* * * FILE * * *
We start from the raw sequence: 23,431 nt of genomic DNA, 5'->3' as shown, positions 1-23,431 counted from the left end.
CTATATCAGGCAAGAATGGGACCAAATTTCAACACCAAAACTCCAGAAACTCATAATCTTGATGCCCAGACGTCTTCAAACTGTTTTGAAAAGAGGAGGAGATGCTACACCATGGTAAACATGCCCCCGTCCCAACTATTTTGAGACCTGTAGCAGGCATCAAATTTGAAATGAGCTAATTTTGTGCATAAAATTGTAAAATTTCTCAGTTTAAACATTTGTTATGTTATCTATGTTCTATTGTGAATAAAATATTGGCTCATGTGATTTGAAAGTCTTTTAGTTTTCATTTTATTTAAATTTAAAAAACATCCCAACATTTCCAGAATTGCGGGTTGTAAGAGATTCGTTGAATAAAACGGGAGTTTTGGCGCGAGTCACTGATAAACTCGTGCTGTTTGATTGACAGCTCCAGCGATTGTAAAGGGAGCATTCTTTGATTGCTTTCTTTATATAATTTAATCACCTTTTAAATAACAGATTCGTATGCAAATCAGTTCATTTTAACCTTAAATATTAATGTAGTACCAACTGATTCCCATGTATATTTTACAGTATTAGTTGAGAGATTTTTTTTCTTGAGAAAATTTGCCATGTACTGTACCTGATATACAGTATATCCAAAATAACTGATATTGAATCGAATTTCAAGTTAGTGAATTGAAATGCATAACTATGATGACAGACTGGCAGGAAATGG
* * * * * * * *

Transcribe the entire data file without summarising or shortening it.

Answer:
We start from the raw sequence: 23,431 nt of genomic DNA, 5'->3' as shown, positions 1-23,431 counted from the left end.
CTATATCAGGCAAGAATGGGACCAAATTTCAACACCAAAACTCCAGAAACTCATAATCTTGATGCCCAGACGTCTTCAAACTGTTTTGAAAAGAGGAGGAGATGCTACACCATGGTAAACATGCCCCCGTCCCAACTATTTTGAGACCTGTAGCAGGCATCAAATTTGAAATGAGCTAATTTTGTGCATAAAATTGTAAAATTTCTCAGTTTAAACATTTGTTATGTTATCTATGTTCTATTGTGAATAAAATATTGGCTCATGTGATTTGAAAGTCTTTTAGTTTTCATTTTATTTAAATTTAAAAAACATCCCAACATTTCCAGAATTGCGGGTTGTAAGAGATTCGTTGAATAAAACGGGAGTTTTGGCGCGAGTCACTGATAAACTCGTGCTGTTTGATTGACAGCTCCAGCGATTGTAAAGGGAGCATTCTTTGATTGCTTTCTTTATATAATTTAATCACCTTTTAAATAACAGATTCGTATGCAAATCAGTTCATTTTAACCTTAAATATTAATGTAGTACCAACTGATTCCCATGTATATTTTACAGTATTAGTTGAGAGATTTTTTTTCTTGAGAAAATTTGCCATGTACTGTACCTGATATACAGTATATCCAAAATAACTGATATTGAATCGAATTTCAAGTTAGTGAATTGAAATGCATAACTATGATGACAGACTGGCAGGAAATGG